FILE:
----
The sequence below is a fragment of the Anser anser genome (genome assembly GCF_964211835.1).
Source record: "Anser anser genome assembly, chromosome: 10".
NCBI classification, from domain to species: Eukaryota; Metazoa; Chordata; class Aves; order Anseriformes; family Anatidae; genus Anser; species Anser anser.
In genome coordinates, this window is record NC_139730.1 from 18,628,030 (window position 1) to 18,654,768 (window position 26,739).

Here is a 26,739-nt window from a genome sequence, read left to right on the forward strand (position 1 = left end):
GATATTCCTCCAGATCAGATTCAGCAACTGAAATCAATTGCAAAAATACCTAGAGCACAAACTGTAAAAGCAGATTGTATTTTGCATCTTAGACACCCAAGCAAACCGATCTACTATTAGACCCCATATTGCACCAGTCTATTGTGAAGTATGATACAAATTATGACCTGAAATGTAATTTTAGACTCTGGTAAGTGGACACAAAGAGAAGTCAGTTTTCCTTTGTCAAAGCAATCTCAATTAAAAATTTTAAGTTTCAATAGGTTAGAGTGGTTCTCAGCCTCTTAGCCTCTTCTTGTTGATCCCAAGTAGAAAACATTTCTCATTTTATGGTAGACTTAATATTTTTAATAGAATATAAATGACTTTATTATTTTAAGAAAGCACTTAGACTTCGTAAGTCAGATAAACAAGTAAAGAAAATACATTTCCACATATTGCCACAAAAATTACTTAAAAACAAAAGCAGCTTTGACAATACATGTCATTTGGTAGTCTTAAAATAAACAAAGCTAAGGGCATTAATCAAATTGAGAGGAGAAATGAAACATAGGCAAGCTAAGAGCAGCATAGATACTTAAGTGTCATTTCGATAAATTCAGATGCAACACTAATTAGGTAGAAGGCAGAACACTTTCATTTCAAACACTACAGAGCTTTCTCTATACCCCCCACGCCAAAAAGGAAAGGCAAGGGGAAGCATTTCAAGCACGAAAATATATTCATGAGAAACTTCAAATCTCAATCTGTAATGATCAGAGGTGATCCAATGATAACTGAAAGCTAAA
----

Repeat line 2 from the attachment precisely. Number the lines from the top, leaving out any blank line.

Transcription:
Source record: "Anser anser genome assembly, chromosome: 10".